It was the mid-1990's and business was booming at the company that Terry worked at. It was booming so much that the existing process of entering an order — faxing in an order form torn out of an outdated-as-soon-as-it-was-printed catalog — was delaying things enough that it was costing the company some serious dough in missed sales. Needing a way to re-engineer the process without hiring an army of support staff, management decided on an innovative plan that would enable customers to place orders electronically without needing to contact customer service.
With resources being tight (even the help desk was fielding order inquiries), management decided to farm out the work to an outside IT firm. Now, important work like this wasn't going to be farmed out to the boss's nephew who was a whiz at programming in Word and Excel. Instead they were going with a big name, "we named our building after ourselves" company. Yes it would be expensive, but the money that could be saved by receiving orders this new way would allow the program to more than pay for itself in short order.
Terry, a senior developer for the existing inventory ordering system, acted as a liason between his company and the technical manager who oversaw a team of consultants at the firm.
The initial meetings to define requirements went ok. Terry had done his homework and came prepared with screen mockups and specs of how to hook into their existing system. During the meetings, the Project Manager and Technical Lead would reply with head nods and the occasional "Um-hm...yes, this is doable...um-hm". The estimates came back and Terry's company provided the capital to get everything going. Everything appeared to be humming along fairly smoothly.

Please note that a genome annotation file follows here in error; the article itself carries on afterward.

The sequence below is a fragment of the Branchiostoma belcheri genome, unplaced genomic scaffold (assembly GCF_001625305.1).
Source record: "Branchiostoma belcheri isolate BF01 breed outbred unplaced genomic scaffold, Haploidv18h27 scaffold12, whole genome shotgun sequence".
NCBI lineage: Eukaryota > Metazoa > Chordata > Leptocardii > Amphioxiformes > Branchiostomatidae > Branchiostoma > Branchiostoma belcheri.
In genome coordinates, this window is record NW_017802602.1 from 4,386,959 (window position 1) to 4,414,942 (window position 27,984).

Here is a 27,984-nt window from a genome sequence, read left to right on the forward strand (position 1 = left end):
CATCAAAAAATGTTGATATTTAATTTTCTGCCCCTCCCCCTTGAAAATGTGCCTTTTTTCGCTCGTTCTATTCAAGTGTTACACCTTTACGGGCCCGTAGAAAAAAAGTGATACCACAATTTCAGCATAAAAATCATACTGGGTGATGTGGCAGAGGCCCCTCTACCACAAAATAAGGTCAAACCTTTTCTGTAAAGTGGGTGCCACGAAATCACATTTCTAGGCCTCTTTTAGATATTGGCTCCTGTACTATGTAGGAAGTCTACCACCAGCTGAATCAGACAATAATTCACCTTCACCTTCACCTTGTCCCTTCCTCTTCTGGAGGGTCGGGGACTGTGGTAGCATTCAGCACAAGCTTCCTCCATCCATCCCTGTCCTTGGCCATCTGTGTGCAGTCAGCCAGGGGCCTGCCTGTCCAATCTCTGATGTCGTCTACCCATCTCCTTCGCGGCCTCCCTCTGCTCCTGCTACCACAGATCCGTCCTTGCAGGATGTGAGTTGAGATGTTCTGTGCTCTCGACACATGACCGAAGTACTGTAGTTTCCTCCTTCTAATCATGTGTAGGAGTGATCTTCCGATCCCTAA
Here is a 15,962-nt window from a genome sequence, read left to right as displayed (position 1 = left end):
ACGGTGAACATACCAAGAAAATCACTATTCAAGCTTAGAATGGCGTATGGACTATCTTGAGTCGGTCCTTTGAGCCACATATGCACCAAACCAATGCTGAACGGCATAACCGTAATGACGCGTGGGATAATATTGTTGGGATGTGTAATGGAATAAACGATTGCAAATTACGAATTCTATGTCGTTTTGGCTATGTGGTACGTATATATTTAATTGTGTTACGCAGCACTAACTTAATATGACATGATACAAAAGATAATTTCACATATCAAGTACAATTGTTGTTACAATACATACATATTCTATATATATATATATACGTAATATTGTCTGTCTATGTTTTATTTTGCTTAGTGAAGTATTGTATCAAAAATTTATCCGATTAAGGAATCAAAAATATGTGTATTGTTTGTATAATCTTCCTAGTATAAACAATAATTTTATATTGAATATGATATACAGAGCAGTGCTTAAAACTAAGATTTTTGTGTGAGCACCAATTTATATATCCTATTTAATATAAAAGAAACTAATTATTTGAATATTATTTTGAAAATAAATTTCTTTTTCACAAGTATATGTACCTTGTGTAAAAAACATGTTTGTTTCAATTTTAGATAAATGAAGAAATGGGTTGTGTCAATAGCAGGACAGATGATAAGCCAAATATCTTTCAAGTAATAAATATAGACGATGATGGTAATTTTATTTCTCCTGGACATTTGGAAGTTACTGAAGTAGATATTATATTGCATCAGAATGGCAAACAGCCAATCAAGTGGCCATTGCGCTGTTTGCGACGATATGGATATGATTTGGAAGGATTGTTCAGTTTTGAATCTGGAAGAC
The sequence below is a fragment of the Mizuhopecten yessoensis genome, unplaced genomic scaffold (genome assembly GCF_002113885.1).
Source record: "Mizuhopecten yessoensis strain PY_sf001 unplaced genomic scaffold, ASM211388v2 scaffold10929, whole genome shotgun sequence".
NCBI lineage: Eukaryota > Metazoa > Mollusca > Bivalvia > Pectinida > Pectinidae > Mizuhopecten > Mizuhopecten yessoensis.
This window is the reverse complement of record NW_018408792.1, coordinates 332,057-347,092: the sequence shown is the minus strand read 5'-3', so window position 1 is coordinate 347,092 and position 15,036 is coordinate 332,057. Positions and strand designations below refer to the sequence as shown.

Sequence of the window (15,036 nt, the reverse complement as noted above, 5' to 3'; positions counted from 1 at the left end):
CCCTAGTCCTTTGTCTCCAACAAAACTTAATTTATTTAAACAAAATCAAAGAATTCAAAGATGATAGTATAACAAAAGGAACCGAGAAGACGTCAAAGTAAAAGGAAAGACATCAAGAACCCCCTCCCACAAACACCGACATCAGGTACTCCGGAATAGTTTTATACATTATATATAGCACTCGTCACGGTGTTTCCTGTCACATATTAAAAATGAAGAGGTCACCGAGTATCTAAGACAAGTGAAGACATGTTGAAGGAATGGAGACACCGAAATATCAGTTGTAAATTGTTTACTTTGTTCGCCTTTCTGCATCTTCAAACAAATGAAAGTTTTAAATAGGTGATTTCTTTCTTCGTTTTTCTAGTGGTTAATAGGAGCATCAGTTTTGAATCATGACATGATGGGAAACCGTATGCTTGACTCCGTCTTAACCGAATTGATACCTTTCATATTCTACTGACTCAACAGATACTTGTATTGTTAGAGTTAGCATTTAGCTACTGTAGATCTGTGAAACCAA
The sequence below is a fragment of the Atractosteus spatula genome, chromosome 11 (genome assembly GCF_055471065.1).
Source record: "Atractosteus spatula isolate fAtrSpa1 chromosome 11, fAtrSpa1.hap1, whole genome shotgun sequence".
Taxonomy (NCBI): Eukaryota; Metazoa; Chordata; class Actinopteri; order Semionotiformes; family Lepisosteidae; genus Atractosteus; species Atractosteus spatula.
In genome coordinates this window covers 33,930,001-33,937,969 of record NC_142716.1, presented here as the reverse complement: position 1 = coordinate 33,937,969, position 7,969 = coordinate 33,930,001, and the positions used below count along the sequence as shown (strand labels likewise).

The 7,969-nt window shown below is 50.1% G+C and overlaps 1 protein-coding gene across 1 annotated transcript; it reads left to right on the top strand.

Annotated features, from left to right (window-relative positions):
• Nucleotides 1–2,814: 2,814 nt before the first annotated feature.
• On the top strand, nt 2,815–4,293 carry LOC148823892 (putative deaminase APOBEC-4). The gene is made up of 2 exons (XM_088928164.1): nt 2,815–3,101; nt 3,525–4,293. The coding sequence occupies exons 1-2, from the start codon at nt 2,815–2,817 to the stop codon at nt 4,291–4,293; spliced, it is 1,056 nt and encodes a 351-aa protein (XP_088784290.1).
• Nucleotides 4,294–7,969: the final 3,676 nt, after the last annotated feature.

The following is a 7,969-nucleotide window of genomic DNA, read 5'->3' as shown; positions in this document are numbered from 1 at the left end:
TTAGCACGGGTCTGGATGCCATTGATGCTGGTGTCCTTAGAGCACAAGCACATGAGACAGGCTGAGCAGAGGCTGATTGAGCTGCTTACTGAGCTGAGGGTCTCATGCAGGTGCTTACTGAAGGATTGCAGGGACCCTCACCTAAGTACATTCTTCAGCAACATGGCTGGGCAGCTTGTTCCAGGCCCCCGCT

Soon, the consultants were ready to deliver the fruits of their labor. In the final meeting, the Project Manager went on about how the application would "maximize positive customer synergies" and provide "value added cross-functional, intra-business combinations". Through the marketing mumbo-jumbo, Terry was happy when he saw two things - the UI looked good and the application (though working against a set of test data) seemed to run smoothly. The consultants delivered the code and Terry was on his way.
Under the Hood
As a cost saving measure, Terry's company planned to start with with a much-simplified version of what they actually wanted. By starting out with code developed by a top-notch IT firm, any flaws or minor enhancements could be easily tweaked. Plus, it just cost less for a salaried developer to make a data field label in italics or move a button a few pixels. A month or two, tops, of polishing up would make it shine out as being a crown jewel for Terry's company and save them millions.
At first glance of the source, Terry thought that the application must have been written by gurus placed so high in that crystalline building of theirs that their logic transcended that of mere humans. They were very expensive, were prominantly placed, and therefore the best...right?
Instead, upon further review, the end product that Terry only had to "polish up" was more likely a result of the developers not getting enough oxygen in that high rise of theirs. Following is how the order process worked.
Once the inner workings of the program were explained to management, the project was scrapped in favor of implementing a simple PDF catalog on CD where a customer would fill out a paper form and fax it into the order processing center where it would be hand entered. It is hoped that by not having to print paper catalogs that the six figure cost of development can be recovered ...eventually.